Littlebun was playing capture the flag while Miss I climbed on the playground afterschool. Mothers of the other boys chatted as I watched Miss I climb -- not too high, not too fast, you're just getting over pneumonia, don't set off your asthma . . .
All of a sudden Littlebun was running towards me, hand covering his mouth, eyes wide. Blood dripped between his fingers. For the first time -- and I desperately hope last -- Littlebun had been punched in the face.
Miss I stayed with my friend while I ran Littlebun home. Inside, I immediately set to cleaning his face to see the damage -- Littlebun was most concerned that he would need plastic surgery again (see April 2006 for that fun story). His lips were both split, but no harm was done to his teeth and no stitches were required.
We returned to the playground to fetch Miss I and to show his friends that all was mostly well, but by the time we arrived the offender had already been removed from the situation.
Littlebun was really shaken. He wasn't angry. He was sad. He spent much of last evening trying to figure out how he could have prevented it, unhappy with the possibility that the violence had been relatively unprovoked (he tagged the child, consistent with the game's rules). If it were his fault, he could find a way to be sure it would never happen again.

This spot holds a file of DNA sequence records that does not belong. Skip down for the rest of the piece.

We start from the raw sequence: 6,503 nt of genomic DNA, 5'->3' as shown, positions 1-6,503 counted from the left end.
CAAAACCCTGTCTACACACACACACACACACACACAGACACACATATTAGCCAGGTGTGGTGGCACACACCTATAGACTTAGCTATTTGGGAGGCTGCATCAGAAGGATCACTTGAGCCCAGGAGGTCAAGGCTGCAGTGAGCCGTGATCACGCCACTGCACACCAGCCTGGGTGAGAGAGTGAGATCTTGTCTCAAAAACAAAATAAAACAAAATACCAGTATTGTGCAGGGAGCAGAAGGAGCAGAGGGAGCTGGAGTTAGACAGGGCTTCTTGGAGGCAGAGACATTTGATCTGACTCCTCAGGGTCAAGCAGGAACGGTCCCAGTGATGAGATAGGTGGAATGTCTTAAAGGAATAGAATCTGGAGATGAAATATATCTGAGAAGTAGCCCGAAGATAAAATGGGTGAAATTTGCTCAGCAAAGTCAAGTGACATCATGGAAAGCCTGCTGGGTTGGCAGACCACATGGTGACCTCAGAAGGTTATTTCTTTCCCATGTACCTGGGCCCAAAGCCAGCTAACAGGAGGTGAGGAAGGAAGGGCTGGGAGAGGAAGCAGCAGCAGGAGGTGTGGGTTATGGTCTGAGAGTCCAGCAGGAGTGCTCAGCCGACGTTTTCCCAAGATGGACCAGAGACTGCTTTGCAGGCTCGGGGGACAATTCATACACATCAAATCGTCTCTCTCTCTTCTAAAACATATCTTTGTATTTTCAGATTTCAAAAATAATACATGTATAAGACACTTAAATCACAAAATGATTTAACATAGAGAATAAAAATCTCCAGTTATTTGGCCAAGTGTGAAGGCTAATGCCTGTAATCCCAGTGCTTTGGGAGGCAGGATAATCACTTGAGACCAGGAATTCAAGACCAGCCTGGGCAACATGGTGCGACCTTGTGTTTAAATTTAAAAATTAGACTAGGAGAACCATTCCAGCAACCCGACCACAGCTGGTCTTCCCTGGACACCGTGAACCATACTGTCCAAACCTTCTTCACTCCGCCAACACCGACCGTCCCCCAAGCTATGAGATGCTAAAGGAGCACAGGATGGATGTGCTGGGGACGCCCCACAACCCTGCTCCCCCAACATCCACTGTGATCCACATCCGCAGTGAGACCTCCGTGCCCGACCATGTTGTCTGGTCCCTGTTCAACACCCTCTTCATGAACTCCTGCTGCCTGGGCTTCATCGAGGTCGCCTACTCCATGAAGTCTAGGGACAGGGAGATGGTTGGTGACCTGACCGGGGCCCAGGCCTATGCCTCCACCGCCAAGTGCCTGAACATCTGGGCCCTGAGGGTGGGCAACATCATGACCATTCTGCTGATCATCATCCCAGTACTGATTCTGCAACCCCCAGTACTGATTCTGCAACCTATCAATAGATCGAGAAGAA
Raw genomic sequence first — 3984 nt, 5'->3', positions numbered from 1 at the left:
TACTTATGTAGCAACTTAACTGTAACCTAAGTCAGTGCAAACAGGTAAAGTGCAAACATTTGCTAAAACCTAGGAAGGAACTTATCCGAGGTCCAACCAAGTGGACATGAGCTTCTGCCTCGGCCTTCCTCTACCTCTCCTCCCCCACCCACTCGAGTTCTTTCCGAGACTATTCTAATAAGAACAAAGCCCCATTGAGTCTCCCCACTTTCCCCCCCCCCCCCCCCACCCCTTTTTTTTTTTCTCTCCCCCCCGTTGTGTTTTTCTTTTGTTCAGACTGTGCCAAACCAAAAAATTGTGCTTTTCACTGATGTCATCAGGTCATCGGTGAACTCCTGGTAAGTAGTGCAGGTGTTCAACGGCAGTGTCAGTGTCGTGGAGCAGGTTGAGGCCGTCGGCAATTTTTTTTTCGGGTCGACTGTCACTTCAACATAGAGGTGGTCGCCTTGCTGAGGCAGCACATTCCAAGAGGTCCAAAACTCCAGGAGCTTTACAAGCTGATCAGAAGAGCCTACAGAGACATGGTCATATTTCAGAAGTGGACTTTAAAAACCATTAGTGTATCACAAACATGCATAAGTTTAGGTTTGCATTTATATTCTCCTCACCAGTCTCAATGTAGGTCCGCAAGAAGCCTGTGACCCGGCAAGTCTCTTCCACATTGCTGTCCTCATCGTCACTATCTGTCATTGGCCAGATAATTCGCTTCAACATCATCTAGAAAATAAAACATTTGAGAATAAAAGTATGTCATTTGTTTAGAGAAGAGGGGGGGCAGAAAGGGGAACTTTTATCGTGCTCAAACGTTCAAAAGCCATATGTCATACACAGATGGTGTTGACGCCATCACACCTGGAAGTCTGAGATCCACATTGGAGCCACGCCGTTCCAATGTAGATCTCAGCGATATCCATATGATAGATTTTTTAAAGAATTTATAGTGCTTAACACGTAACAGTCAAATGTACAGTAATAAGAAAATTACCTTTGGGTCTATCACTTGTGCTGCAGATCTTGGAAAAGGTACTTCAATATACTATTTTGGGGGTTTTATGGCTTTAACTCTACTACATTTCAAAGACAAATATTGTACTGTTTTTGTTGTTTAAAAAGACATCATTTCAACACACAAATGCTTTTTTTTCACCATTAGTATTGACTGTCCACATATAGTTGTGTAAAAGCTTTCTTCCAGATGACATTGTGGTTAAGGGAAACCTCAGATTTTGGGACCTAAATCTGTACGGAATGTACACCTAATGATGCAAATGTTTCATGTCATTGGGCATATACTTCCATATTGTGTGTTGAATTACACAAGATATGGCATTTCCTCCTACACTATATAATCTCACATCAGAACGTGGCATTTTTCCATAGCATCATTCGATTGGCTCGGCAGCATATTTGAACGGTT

I was shaken, too. Something really horrible had happened to my baby, and I was right there and didn't prevent it. And now I wonder if I mishandled the aftermath.
Then of course came the questions of response: Should I have said something to the other child's mother? She had seen it happen, and was apparently as shocked as anyone else. I neither scolded nor assuaged her guilt. All of my attention was on my son and the gush of blood.
But in my own lack of outrage, did I convey to Littlebun that it was okay -- even inevitable -- that he would be the victim of violence, when I was trying to deal with the practicalities (finding the source of the bleeding)? Did I accidentally convey to Littlebun, to the other mothers, to the other child involved, that "Boys will be boys"? Littlebun says no, and he has a clear understanding of what "poor impulse control" means (thanks to another child in his class), but even so . . .
Today he has two fat lips and he's missing the spring in his step and I wish I could do something to help him get it back.